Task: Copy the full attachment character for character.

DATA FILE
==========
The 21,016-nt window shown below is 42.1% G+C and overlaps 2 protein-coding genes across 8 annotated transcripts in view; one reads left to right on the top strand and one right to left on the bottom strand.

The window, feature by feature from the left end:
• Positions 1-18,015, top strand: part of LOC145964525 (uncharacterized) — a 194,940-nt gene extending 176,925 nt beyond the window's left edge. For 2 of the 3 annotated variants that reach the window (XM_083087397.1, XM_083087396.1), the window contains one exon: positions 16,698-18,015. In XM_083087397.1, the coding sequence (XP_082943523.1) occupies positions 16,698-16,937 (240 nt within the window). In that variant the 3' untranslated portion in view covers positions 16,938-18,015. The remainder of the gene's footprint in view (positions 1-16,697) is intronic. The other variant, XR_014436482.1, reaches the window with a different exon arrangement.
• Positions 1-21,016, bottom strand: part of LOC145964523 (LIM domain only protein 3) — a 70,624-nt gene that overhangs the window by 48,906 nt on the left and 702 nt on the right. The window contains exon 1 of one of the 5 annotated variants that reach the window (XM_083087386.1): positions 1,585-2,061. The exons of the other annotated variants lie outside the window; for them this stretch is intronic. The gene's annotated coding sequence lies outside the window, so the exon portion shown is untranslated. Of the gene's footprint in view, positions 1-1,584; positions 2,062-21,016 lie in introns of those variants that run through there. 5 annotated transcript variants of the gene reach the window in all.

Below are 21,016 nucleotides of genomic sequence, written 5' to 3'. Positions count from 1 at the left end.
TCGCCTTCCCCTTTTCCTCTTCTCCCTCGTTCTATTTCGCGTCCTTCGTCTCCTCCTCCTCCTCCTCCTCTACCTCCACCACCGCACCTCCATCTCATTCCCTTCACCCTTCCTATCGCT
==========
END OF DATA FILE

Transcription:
The 21,016-nt window shown below is 42.1% G+C and overlaps 2 protein-coding genes across 8 annotated transcripts in view; one reads left to right on the top strand and one right to left on the bottom strand.

The window, feature by feature from the left end:
• Positions 1-18,015, top strand: part of LOC145964525 (uncharacterized) — a 194,940-nt gene extending 176,925 nt beyond the window's left edge. For 2 of the 3 annotated variants that reach the window (XM_083087397.1, XM_083087396.1), the window contains one exon: positions 16,698-18,015. In XM_083087397.1, the coding sequence (XP_082943523.1) occupies positions 16,698-16,937 (240 nt within the window). In that variant the 3' untranslated portion in view covers positions 16,938-18,015. The remainder of the gene's footprint in view (positions 1-16,697) is intronic. The other variant, XR_014436482.1, reaches the window with a different exon arrangement.
• Positions 1-21,016, bottom strand: part of LOC145964523 (LIM domain only protein 3) — a 70,624-nt gene that overhangs the window by 48,906 nt on the left and 702 nt on the right. The window contains exon 1 of one of the 5 annotated variants that reach the window (XM_083087386.1): positions 1,585-2,061. The exons of the other annotated variants lie outside the window; for them this stretch is intronic. The gene's annotated coding sequence lies outside the window, so the exon portion shown is untranslated. Of the gene's footprint in view, positions 1-1,584; positions 2,062-21,016 lie in introns of those variants that run through there. 5 annotated transcript variants of the gene reach the window in all.

Below are 21,016 nucleotides of genomic sequence, written 5' to 3'. Positions count from 1 at the left end.
TCGCCTTCCCCTTTTCCTCTTCTCCCTCGTTCTATTTCGCGTCCTTCGTCTCCTCCTCCTCCTCCTCCTCTACCTCCACCACCGCACCTCCATCTCATTCCCTTCACCCTTCCTATCGCT